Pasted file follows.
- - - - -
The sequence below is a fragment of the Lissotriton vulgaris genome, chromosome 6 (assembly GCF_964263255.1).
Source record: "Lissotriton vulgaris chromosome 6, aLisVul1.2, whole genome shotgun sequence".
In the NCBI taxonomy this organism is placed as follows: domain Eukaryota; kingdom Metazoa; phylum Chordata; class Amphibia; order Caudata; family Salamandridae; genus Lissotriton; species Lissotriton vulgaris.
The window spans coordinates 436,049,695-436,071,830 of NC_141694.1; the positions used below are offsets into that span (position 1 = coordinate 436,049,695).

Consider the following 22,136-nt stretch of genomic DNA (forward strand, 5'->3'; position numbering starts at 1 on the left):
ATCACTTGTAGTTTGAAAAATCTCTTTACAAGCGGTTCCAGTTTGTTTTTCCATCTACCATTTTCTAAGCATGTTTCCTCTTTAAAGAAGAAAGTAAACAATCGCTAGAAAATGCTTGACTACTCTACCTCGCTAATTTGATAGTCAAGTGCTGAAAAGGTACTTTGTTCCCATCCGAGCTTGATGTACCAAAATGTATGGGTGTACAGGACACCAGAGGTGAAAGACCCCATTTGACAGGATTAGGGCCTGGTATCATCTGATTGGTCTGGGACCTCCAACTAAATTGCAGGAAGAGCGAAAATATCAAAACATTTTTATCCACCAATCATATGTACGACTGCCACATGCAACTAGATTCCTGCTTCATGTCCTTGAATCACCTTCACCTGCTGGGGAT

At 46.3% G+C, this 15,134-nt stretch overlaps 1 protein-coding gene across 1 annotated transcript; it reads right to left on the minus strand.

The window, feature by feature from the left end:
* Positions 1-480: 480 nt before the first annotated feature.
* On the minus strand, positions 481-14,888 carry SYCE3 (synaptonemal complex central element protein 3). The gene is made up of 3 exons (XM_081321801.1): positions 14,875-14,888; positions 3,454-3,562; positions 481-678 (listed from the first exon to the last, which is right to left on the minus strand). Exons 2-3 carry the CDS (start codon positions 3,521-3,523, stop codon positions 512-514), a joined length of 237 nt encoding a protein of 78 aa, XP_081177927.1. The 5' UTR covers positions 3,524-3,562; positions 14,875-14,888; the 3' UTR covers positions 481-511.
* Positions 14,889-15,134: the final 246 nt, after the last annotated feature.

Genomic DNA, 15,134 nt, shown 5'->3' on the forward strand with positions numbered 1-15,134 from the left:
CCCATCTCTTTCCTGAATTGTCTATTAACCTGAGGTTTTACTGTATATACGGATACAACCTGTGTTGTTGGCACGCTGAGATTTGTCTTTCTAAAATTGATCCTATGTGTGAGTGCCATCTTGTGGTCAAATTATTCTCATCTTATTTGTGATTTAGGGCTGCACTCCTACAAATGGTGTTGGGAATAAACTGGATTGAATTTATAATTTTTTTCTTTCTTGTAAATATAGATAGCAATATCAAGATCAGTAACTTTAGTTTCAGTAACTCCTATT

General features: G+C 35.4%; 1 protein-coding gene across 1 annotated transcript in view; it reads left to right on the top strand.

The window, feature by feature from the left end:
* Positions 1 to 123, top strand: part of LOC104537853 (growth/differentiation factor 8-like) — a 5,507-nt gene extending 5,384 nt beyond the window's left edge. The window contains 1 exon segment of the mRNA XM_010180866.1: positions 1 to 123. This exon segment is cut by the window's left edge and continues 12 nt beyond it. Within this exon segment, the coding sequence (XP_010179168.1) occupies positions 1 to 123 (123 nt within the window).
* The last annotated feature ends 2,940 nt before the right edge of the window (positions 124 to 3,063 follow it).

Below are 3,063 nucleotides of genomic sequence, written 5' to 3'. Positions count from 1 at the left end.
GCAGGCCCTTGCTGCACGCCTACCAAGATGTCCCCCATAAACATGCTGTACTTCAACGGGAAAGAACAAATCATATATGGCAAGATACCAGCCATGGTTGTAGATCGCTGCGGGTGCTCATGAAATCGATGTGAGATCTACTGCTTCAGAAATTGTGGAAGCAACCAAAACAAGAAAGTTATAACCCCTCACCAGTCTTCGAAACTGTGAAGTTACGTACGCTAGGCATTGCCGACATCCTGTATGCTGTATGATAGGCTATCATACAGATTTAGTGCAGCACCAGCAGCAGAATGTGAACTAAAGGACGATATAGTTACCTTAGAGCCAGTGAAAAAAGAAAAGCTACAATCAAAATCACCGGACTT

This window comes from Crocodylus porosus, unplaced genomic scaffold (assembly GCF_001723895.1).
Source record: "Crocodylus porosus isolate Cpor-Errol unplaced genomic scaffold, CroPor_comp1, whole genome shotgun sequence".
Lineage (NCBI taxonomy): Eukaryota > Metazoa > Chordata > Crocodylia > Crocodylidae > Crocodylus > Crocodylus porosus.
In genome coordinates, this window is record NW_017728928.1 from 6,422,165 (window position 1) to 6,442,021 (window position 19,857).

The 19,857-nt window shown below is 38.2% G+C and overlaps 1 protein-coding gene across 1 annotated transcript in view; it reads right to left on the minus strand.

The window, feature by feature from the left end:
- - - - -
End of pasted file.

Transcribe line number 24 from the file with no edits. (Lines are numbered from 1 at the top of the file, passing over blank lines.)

The 19,857-nt window shown below is 38.2% G+C and overlaps 1 protein-coding gene across 1 annotated transcript in view; it reads right to left on the minus strand.